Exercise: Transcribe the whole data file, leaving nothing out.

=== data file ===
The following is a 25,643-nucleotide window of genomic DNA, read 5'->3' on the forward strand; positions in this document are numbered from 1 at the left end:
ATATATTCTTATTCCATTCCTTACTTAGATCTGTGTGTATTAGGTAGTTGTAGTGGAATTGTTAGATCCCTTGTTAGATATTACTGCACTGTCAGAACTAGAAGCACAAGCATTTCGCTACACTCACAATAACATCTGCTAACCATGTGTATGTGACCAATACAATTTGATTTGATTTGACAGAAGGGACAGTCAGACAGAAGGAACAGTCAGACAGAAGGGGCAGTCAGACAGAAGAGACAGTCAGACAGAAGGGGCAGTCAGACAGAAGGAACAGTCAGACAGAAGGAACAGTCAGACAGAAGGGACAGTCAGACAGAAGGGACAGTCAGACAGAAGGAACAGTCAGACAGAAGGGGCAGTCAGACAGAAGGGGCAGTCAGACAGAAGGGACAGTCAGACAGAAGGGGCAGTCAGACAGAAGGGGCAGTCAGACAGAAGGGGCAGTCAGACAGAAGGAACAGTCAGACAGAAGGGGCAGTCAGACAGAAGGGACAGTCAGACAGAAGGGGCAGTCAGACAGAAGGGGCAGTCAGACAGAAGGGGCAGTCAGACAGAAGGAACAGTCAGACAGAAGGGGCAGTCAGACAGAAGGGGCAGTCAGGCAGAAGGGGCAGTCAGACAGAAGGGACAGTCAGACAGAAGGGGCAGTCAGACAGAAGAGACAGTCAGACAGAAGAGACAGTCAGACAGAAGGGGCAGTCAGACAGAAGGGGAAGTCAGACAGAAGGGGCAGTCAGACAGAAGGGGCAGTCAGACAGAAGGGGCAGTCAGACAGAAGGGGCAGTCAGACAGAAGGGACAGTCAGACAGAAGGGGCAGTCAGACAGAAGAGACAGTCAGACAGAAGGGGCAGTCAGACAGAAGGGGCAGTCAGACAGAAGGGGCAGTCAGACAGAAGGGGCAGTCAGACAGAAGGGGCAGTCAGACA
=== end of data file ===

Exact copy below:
The following is a 25,643-nucleotide window of genomic DNA, read 5'->3' on the forward strand; positions in this document are numbered from 1 at the left end:
ATATATTCTTATTCCATTCCTTACTTAGATCTGTGTGTATTAGGTAGTTGTAGTGGAATTGTTAGATCCCTTGTTAGATATTACTGCACTGTCAGAACTAGAAGCACAAGCATTTCGCTACACTCACAATAACATCTGCTAACCATGTGTATGTGACCAATACAATTTGATTTGATTTGACAGAAGGGACAGTCAGACAGAAGGAACAGTCAGACAGAAGGGGCAGTCAGACAGAAGAGACAGTCAGACAGAAGGGGCAGTCAGACAGAAGGAACAGTCAGACAGAAGGAACAGTCAGACAGAAGGGACAGTCAGACAGAAGGGACAGTCAGACAGAAGGAACAGTCAGACAGAAGGGGCAGTCAGACAGAAGGGGCAGTCAGACAGAAGGGACAGTCAGACAGAAGGGGCAGTCAGACAGAAGGGGCAGTCAGACAGAAGGGGCAGTCAGACAGAAGGAACAGTCAGACAGAAGGGGCAGTCAGACAGAAGGGACAGTCAGACAGAAGGGGCAGTCAGACAGAAGGGGCAGTCAGACAGAAGGGGCAGTCAGACAGAAGGAACAGTCAGACAGAAGGGGCAGTCAGACAGAAGGGGCAGTCAGGCAGAAGGGGCAGTCAGACAGAAGGGACAGTCAGACAGAAGGGGCAGTCAGACAGAAGAGACAGTCAGACAGAAGAGACAGTCAGACAGAAGGGGCAGTCAGACAGAAGGGGAAGTCAGACAGAAGGGGCAGTCAGACAGAAGGGGCAGTCAGACAGAAGGGGCAGTCAGACAGAAGGGGCAGTCAGACAGAAGGGACAGTCAGACAGAAGGGGCAGTCAGACAGAAGAGACAGTCAGACAGAAGGGGCAGTCAGACAGAAGGGGCAGTCAGACAGAAGGGGCAGTCAGACAGAAGGGGCAGTCAGACAGAAGGGGCAGTCAGACA